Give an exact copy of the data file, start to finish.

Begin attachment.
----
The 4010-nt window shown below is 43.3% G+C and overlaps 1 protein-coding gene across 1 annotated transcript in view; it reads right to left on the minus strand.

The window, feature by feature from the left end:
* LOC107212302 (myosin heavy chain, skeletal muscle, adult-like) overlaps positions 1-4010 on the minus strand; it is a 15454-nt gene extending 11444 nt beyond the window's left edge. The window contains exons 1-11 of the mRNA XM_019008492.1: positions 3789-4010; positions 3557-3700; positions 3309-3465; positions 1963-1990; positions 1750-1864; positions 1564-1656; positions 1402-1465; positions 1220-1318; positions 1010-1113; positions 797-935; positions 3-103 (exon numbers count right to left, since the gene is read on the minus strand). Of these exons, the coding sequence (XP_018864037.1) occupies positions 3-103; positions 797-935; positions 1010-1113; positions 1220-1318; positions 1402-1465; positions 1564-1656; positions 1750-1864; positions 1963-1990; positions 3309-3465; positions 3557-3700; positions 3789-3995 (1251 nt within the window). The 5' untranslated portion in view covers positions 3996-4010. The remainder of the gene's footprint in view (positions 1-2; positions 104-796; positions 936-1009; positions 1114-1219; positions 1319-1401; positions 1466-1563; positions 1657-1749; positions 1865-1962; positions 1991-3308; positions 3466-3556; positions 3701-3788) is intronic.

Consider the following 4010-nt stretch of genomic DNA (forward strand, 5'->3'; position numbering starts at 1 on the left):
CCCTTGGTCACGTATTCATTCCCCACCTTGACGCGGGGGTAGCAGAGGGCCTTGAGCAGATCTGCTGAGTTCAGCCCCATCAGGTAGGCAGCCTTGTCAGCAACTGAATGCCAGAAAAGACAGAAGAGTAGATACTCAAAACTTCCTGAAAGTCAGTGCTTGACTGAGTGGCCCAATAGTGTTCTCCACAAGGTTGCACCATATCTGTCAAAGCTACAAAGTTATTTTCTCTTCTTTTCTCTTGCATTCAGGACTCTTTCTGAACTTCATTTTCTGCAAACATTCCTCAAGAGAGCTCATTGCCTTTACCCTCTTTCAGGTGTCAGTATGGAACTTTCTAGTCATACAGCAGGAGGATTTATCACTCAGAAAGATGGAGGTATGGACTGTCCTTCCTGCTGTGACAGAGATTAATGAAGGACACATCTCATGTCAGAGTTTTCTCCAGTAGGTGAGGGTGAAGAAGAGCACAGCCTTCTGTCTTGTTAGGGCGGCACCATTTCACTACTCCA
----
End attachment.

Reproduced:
The 4010-nt window shown below is 43.3% G+C and overlaps 1 protein-coding gene across 1 annotated transcript in view; it reads right to left on the minus strand.

The window, feature by feature from the left end:
* LOC107212302 (myosin heavy chain, skeletal muscle, adult-like) overlaps positions 1-4010 on the minus strand; it is a 15454-nt gene extending 11444 nt beyond the window's left edge. The window contains exons 1-11 of the mRNA XM_019008492.1: positions 3789-4010; positions 3557-3700; positions 3309-3465; positions 1963-1990; positions 1750-1864; positions 1564-1656; positions 1402-1465; positions 1220-1318; positions 1010-1113; positions 797-935; positions 3-103 (exon numbers count right to left, since the gene is read on the minus strand). Of these exons, the coding sequence (XP_018864037.1) occupies positions 3-103; positions 797-935; positions 1010-1113; positions 1220-1318; positions 1402-1465; positions 1564-1656; positions 1750-1864; positions 1963-1990; positions 3309-3465; positions 3557-3700; positions 3789-3995 (1251 nt within the window). The 5' untranslated portion in view covers positions 3996-4010. The remainder of the gene's footprint in view (positions 1-2; positions 104-796; positions 936-1009; positions 1114-1219; positions 1319-1401; positions 1466-1563; positions 1657-1749; positions 1865-1962; positions 1991-3308; positions 3466-3556; positions 3701-3788) is intronic.

Consider the following 4010-nt stretch of genomic DNA (forward strand, 5'->3'; position numbering starts at 1 on the left):
CCCTTGGTCACGTATTCATTCCCCACCTTGACGCGGGGGTAGCAGAGGGCCTTGAGCAGATCTGCTGAGTTCAGCCCCATCAGGTAGGCAGCCTTGTCAGCAACTGAATGCCAGAAAAGACAGAAGAGTAGATACTCAAAACTTCCTGAAAGTCAGTGCTTGACTGAGTGGCCCAATAGTGTTCTCCACAAGGTTGCACCATATCTGTCAAAGCTACAAAGTTATTTTCTCTTCTTTTCTCTTGCATTCAGGACTCTTTCTGAACTTCATTTTCTGCAAACATTCCTCAAGAGAGCTCATTGCCTTTACCCTCTTTCAGGTGTCAGTATGGAACTTTCTAGTCATACAGCAGGAGGATTTATCACTCAGAAAGATGGAGGTATGGACTGTCCTTCCTGCTGTGACAGAGATTAATGAAGGACACATCTCATGTCAGAGTTTTCTCCAGTAGGTGAGGGTGAAGAAGAGCACAGCCTTCTGTCTTGTTAGGGCGGCACCATTTCACTACTCCA